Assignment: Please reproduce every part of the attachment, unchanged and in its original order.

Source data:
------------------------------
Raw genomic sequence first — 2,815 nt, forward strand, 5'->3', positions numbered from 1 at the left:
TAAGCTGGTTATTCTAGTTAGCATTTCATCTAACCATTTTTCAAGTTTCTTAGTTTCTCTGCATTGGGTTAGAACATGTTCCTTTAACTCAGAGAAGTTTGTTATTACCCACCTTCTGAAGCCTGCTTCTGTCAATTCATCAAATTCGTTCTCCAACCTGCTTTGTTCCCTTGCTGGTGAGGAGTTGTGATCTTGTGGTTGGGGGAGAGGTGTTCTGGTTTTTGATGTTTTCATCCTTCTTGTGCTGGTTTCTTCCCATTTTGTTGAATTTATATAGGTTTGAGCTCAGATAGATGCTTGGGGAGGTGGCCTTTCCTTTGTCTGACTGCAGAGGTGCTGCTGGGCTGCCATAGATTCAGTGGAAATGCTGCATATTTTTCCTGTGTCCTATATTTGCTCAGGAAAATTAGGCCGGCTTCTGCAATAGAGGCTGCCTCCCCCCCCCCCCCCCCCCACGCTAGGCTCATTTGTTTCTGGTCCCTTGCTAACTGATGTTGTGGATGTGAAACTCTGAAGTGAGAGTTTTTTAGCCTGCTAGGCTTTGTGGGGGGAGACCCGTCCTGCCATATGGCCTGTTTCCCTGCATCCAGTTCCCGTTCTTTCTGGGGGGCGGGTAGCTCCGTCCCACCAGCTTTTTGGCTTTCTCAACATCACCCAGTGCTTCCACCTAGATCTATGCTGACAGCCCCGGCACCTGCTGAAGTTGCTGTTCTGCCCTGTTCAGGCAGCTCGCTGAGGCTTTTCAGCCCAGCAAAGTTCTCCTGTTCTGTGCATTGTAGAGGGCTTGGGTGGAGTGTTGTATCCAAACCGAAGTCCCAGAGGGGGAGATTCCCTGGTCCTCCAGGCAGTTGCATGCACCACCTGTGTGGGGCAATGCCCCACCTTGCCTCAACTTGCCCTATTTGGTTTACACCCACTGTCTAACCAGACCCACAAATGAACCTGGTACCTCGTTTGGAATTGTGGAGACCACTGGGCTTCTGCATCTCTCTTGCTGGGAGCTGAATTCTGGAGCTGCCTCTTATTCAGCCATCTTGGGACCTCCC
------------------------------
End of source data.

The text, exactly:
Raw genomic sequence first — 2,815 nt, forward strand, 5'->3', positions numbered from 1 at the left:
TAAGCTGGTTATTCTAGTTAGCATTTCATCTAACCATTTTTCAAGTTTCTTAGTTTCTCTGCATTGGGTTAGAACATGTTCCTTTAACTCAGAGAAGTTTGTTATTACCCACCTTCTGAAGCCTGCTTCTGTCAATTCATCAAATTCGTTCTCCAACCTGCTTTGTTCCCTTGCTGGTGAGGAGTTGTGATCTTGTGGTTGGGGGAGAGGTGTTCTGGTTTTTGATGTTTTCATCCTTCTTGTGCTGGTTTCTTCCCATTTTGTTGAATTTATATAGGTTTGAGCTCAGATAGATGCTTGGGGAGGTGGCCTTTCCTTTGTCTGACTGCAGAGGTGCTGCTGGGCTGCCATAGATTCAGTGGAAATGCTGCATATTTTTCCTGTGTCCTATATTTGCTCAGGAAAATTAGGCCGGCTTCTGCAATAGAGGCTGCCTCCCCCCCCCCCCCCCCCCACGCTAGGCTCATTTGTTTCTGGTCCCTTGCTAACTGATGTTGTGGATGTGAAACTCTGAAGTGAGAGTTTTTTAGCCTGCTAGGCTTTGTGGGGGGAGACCCGTCCTGCCATATGGCCTGTTTCCCTGCATCCAGTTCCCGTTCTTTCTGGGGGGCGGGTAGCTCCGTCCCACCAGCTTTTTGGCTTTCTCAACATCACCCAGTGCTTCCACCTAGATCTATGCTGACAGCCCCGGCACCTGCTGAAGTTGCTGTTCTGCCCTGTTCAGGCAGCTCGCTGAGGCTTTTCAGCCCAGCAAAGTTCTCCTGTTCTGTGCATTGTAGAGGGCTTGGGTGGAGTGTTGTATCCAAACCGAAGTCCCAGAGGGGGAGATTCCCTGGTCCTCCAGGCAGTTGCATGCACCACCTGTGTGGGGCAATGCCCCACCTTGCCTCAACTTGCCCTATTTGGTTTACACCCACTGTCTAACCAGACCCACAAATGAACCTGGTACCTCGTTTGGAATTGTGGAGACCACTGGGCTTCTGCATCTCTCTTGCTGGGAGCTGAATTCTGGAGCTGCCTCTTATTCAGCCATCTTGGGACCTCCC